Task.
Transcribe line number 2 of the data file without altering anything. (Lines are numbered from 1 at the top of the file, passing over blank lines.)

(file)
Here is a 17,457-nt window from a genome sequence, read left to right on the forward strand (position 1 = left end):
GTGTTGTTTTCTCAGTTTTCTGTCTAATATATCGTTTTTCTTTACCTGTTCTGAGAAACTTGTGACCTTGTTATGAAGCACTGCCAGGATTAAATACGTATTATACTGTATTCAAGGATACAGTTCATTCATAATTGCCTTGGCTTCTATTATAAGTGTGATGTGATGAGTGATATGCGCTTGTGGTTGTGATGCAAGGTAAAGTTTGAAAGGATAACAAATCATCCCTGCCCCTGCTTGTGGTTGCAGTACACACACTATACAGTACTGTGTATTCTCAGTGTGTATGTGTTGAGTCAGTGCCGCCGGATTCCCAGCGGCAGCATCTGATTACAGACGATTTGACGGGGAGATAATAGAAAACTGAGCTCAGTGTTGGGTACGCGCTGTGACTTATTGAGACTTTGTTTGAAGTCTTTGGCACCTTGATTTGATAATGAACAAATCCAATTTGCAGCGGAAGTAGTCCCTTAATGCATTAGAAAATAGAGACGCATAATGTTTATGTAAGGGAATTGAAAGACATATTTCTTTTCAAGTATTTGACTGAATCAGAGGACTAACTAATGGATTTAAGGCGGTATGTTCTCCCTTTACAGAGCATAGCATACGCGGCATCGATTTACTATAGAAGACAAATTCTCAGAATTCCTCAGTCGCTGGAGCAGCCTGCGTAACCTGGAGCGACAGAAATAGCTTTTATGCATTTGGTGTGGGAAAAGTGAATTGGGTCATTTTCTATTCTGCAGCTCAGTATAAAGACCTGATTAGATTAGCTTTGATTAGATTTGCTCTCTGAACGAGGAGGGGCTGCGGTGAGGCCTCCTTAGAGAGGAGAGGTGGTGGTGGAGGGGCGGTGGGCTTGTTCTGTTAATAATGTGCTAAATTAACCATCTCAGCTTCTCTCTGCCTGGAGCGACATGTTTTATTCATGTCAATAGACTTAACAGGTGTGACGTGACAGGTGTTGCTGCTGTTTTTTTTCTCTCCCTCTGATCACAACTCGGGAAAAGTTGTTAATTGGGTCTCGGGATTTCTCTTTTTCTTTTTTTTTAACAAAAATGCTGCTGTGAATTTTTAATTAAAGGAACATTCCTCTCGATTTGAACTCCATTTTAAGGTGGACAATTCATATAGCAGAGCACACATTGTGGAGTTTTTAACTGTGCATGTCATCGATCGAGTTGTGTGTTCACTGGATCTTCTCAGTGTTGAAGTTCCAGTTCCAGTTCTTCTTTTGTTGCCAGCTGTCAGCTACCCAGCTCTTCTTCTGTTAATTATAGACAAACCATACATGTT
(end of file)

GTGTTGTTTTCTCAGTTTTCTGTCTAATATATCGTTTTTCTTTACCTGTTCTGAGAAACTTGTGACCTTGTTATGAAGCACTGCCAGGATTAAATACGTATTATACTGTATTCAAGGATACAGTTCATTCATAATTGCCTTGGCTTCTATTATAAGTGTGATGTGATGAGTGATATGCGCTTGTGGTTGTGATGCAAGGTAAAGTTTGAAAGGATAACAAATCATCCCTGCCCCTGCTTGTGGTTGCAGTACACACACTATACAGTACTGTGTATTCTCAGTGTGTATGTGTTGAGTCAGTGCCGCCGGATTCCCAGCGGCAGCATCTGATTACAGACGATTTGACGGGGAGATAATAGAAAACTGAGCTCAGTGTTGGGTACGCGCTGTGACTTATTGAGACTTTGTTTGAAGTCTTTGGCACCTTGATTTGATAATGAACAAATCCAATTTGCAGCGGAAGTAGTCCCTTAATGCATTAGAAAATAGAGACGCATAATGTTTATGTAAGGGAATTGAAAGACATATTTCTTTTCAAGTATTTGACTGAATCAGAGGACTAACTAATGGATTTAAGGCGGTATGTTCTCCCTTTACAGAGCATAGCATACGCGGCATCGATTTACTATAGAAGACAAATTCTCAGAATTCCTCAGTCGCTGGAGCAGCCTGCGTAACCTGGAGCGACAGAAATAGCTTTTATGCATTTGGTGTGGGAAAAGTGAATTGGGTCATTTTCTATTCTGCAGCTCAGTATAAAGACCTGATTAGATTAGCTTTGATTAGATTTGCTCTCTGAACGAGGAGGGGCTGCGGTGAGGCCTCCTTAGAGAGGAGAGGTGGTGGTGGAGGGGCGGTGGGCTTGTTCTGTTAATAATGTGCTAAATTAACCATCTCAGCTTCTCTCTGCCTGGAGCGACATGTTTTATTCATGTCAATAGACTTAACAGGTGTGACGTGACAGGTGTTGCTGCTGTTTTTTTTCTCTCCCTCTGATCACAACTCGGGAAAAGTTGTTAATTGGGTCTCGGGATTTCTCTTTTTCTTTTTTTTTAACAAAAATGCTGCTGTGAATTTTTAATTAAAGGAACATTCCTCTCGATTTGAACTCCATTTTAAGGTGGACAATTCATATAGCAGAGCACACATTGTGGAGTTTTTAACTGTGCATGTCATCGATCGAGTTGTGTGTTCACTGGATCTTCTCAGTGTTGAAGTTCCAGTTCCAGTTCTTCTTTTGTTGCCAGCTGTCAGCTACCCAGCTCTTCTTCTGTTAATTATAGACAAACCATACATGTT